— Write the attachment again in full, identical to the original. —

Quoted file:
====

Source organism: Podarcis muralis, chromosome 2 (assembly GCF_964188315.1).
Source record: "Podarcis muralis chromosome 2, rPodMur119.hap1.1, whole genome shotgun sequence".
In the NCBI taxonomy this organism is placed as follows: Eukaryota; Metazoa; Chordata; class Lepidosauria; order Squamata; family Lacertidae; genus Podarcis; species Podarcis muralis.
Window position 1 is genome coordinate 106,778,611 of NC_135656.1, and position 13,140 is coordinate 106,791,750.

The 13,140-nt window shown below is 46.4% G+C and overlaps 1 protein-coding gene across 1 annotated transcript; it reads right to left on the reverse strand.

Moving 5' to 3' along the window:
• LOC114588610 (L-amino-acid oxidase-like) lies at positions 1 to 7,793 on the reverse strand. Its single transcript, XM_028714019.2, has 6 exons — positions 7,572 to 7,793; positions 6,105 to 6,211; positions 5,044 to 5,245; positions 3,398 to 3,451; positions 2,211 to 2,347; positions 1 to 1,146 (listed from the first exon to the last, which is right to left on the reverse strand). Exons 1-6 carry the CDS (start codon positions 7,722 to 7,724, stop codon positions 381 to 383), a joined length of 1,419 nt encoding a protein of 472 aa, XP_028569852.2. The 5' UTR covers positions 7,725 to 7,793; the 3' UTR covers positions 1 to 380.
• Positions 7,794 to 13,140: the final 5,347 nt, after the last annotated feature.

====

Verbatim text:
Source organism: Podarcis muralis, chromosome 2 (assembly GCF_964188315.1).
Source record: "Podarcis muralis chromosome 2, rPodMur119.hap1.1, whole genome shotgun sequence".
In the NCBI taxonomy this organism is placed as follows: Eukaryota; Metazoa; Chordata; class Lepidosauria; order Squamata; family Lacertidae; genus Podarcis; species Podarcis muralis.
Window position 1 is genome coordinate 106,778,611 of NC_135656.1, and position 13,140 is coordinate 106,791,750.

The 13,140-nt window shown below is 46.4% G+C and overlaps 1 protein-coding gene across 1 annotated transcript; it reads right to left on the reverse strand.

Moving 5' to 3' along the window:
• LOC114588610 (L-amino-acid oxidase-like) lies at positions 1 to 7,793 on the reverse strand. Its single transcript, XM_028714019.2, has 6 exons — positions 7,572 to 7,793; positions 6,105 to 6,211; positions 5,044 to 5,245; positions 3,398 to 3,451; positions 2,211 to 2,347; positions 1 to 1,146 (listed from the first exon to the last, which is right to left on the reverse strand). Exons 1-6 carry the CDS (start codon positions 7,722 to 7,724, stop codon positions 381 to 383), a joined length of 1,419 nt encoding a protein of 472 aa, XP_028569852.2. The 5' UTR covers positions 7,725 to 7,793; the 3' UTR covers positions 1 to 380.
• Positions 7,794 to 13,140: the final 5,347 nt, after the last annotated feature.